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Making Non-Profit Governing Documents Work For You

December 02, 2010

By Reed W. Risteen, CPA
Partner
BlumShapiro

Many non-profits never look at their governing documents and only dust them off when requested by the auditors or a potential funding source.  However, there are benefits to reviewing these documents on a regular basis and revising them to obtain maximum legal benefit.

Enhancing Director Liability Limitations and Maximizing Director Indemnification

Under the Connecticut Nonstock Corporation Act (the Act), directors are generally not liable for actions as directors if they satisfy certain duties of care, loyalty and good faith.  However, by including a special provision in the Certificate of Incorporation, directors' liability to the non-profit for monetary damages for breaching director responsibilities can be limited. 

In addition, absent special provisions in the Certificate of Incorporation, the Act provides that non-profits are required to provide directors a minimum level of indemnification.  However, by including a special provision in the Certificate of Incorporation, the non-profit can be required to provide broader indemnification of directors if that is desired.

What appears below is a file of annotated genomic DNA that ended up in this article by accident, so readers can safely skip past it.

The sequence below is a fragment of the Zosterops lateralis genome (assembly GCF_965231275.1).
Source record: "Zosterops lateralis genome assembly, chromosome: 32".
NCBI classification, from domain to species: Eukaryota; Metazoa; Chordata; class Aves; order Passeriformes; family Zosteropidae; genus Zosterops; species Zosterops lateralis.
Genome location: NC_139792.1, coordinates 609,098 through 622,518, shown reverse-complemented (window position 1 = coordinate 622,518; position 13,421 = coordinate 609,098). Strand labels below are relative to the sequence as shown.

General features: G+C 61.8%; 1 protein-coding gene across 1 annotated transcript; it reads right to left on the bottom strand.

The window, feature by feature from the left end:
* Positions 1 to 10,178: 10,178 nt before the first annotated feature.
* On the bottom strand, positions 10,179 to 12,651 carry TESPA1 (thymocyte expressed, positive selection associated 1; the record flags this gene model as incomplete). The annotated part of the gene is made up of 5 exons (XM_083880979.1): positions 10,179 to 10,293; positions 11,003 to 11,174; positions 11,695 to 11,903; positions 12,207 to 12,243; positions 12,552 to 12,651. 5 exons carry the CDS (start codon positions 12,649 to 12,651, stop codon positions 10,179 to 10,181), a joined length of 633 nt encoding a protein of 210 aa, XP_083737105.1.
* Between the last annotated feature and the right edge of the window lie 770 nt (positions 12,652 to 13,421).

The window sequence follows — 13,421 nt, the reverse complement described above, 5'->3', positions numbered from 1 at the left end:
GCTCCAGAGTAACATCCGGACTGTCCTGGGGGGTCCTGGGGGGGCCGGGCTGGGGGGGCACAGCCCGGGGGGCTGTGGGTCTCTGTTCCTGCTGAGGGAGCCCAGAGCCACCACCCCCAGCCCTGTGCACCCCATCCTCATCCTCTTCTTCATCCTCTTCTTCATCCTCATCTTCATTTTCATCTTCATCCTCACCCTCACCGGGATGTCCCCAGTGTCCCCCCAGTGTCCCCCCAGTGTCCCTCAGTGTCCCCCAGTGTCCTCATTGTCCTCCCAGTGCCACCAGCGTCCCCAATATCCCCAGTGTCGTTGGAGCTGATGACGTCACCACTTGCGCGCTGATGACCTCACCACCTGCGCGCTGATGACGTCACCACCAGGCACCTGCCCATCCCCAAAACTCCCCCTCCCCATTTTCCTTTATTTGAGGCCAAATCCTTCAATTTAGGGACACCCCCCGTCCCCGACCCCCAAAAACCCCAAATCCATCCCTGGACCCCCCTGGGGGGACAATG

Designating Classes of Members

Designating classes of membership and the rights of each class can be important if voting rights are to be limited for certain types of members.  Spelling out voting and other rights in the bylaws can eliminate the potential for director disputes.

Stated Purpose

Although stating the purpose and activities of a non-profit organization in detail in the Certificate of Incorporation may seem like a good practice, it also serves to limit the allowed activities of the organization.  As organizations evolve over time, programs, activities and mission tend to change. Therefore, it is usually preferable to state activities or purpose in the most general manner possible, to avoid operating in a manner inconsistent with governing documents.  This is also a good time to review the language in the Certificate of Incorporation to ensure the organization is operating within those stated boundaries.

Regular Review of Governing Documents

Most attorneys recommend that a non-profit organization's governing documents be reviewed every five years to ensure they are still appropriate.  Now may be a good time to review these documents with your legal counsel.

If you have any questions regarding your organization's governing documents, please contact Reed Risteen at 860.561.6848 or rristeen@blumshapiro.com

 

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